SEO is a fairly well established practice now, but it’s changed unrecognisably from the practice of SEO we knew even five years ago, and is still changing even today. This has understandably thrown up many questions for confused website owners. I’ve answered some of the most commonly asked questions according to Answer The Public below.
How SEO has changed
Since the invention of the first search engine ‘Archie’ in 1990, businesses have been developing their SEO strategies to try and ensure their websites rank highly. SEO has changed drastically since the early days, when stuffing your pages full of keywords was enough to get you a decent ranking. Search engines have evolved to cater to searchers, rather than websites, so user experience is now front of mind. This has resulted in several key tweaks to the algorithm, including Penguin (penalising poor quality linkbacks), Panda (penalising poor quality websites) and most recently ‘Mobilegeddon’, which rewards websites with mobile-friendly interfaces that can be viewed properly from a mobile device. Now that the algorithm prioritises high quality user experience above all else, businesses need to avoid keyword stuffing and change focus to providing a good quality user-friendly website.
Are SEO consultants worth the money?
It really depends on the SEO consultant – if they’re promising you page one of Google within a couple of weeks then probably not – SEO takes time to work. If SEO is important to you then a good SEO consultant who will work to understand the objectives behind your website, your target audience, and provide a way of measuring the ROI, is definitely worth the money. Beware of consultants offering you thousands of instant back links and an easy route to the top of Google!
When is SEO necessary?
When you want to give your website the best possible organic ranking on Google.
Which is better – SEO or PPC?
Both PPC and SEO are useful, and both work very well together. But if you’ve only budget enough for one, then which you use will depend on your marketing needs: do you need immediate results? Do you need to reach a specific audience? If so, PPC will probably work best for you. Do you need an affordable, long-term increase in organic traffic? Then SEO is probably better. If you need all of the above, then a combined strategy is needed.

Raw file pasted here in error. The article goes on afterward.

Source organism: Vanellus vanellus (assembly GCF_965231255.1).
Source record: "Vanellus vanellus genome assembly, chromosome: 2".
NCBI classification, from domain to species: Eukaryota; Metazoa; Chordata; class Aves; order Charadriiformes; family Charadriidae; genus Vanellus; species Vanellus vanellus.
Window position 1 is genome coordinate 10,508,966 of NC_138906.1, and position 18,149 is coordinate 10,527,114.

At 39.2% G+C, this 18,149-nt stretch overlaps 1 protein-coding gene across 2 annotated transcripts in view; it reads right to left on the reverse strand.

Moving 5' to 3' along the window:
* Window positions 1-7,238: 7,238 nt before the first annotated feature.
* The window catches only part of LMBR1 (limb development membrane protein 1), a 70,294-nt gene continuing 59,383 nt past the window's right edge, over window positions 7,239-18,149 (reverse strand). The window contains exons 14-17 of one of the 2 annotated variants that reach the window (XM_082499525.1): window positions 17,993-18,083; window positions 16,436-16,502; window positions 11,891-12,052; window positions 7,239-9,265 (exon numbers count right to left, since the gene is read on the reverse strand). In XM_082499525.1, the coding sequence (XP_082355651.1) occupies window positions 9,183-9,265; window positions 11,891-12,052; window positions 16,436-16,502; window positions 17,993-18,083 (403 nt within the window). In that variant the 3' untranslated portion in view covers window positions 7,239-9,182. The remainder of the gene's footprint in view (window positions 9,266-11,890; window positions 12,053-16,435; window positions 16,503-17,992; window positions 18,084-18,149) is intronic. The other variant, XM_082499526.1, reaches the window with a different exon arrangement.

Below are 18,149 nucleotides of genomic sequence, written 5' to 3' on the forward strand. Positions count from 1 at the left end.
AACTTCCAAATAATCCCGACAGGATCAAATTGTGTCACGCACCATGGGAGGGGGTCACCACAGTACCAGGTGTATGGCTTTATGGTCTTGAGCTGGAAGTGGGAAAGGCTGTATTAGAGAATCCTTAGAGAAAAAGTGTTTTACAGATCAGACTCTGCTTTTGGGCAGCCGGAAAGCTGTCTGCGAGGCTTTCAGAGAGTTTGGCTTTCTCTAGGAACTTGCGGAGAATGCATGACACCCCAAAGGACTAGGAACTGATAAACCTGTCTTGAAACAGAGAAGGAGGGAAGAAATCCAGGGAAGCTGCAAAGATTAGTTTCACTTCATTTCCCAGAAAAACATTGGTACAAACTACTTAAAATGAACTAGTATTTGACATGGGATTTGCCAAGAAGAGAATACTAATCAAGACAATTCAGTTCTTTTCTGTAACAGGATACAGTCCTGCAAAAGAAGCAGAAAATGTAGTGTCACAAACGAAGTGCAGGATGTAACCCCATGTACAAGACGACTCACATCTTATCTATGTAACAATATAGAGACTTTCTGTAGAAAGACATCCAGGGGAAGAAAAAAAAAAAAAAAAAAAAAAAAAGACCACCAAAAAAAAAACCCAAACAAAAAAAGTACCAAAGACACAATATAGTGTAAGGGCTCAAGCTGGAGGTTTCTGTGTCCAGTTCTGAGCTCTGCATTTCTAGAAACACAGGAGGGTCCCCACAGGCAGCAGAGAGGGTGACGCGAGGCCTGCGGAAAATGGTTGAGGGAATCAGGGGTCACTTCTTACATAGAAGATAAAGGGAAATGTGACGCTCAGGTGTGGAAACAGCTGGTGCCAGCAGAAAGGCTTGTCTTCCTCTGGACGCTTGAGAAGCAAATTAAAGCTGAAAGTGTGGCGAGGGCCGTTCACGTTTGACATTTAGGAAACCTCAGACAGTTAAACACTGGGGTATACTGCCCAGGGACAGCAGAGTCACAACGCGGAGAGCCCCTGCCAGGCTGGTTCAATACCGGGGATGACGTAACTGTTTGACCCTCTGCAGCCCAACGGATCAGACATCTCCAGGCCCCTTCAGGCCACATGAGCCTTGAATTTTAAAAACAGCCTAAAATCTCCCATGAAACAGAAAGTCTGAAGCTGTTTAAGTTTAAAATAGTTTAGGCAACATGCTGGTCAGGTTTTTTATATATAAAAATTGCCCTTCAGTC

Why SEO is important for small businesses
Some small businesses believe that it’s a waste of time optimising their websites, particularly in competitive markets where larger competitors tend to dominate page one. However, while there’s no getting away from the fact that businesses with bigger SEO budgets will likely rank higher than you for certain target keywords, SEO can still deliver ROI for businesses with smaller budgets – so long as you’re not wasting your entire budget trying to compete for highly competitive keywords. If you focus 80% of your efforts towards optimising for less competitive long tail keywords, you’ll have the potential to capture a lot of the traffic the larger competitors might be missing.
What SEO company to use
If you’re going to use an agency, I would probably recommend a local one, simply so that you’ll have more opportunities to meet them in person during the project. Ask them about their qualifications and experience, and check that what they’re offering is going to meet your needs – you want a company that will offer to measure their SEO work so that you can see if you’re getting any return from it. And you want a company that has your business objectives front of mind – not one simply offering lots of traffic without setting any key performance indicators (KPIs) nor suggesting a wider strategy for integrating your SEO with your other marketing activity.
Where to place keywords
Once you’ve researched your keywords, place them strategically on your website to maximise their visibility to the search engines. Don’t shoehorn them in at the expense of coherence though – if a keyword phrase won’t sensically fit into a header, don’t put it in there – readability and usability are far more important than keywords.
Here are some of the best places to include your keywords, on and off-page:
- Meta descriptions
- Title tags
- Image file names and alt tags
- Headers and subheaders
- Within the copy (aim for 1-2% density)
- In internal link text
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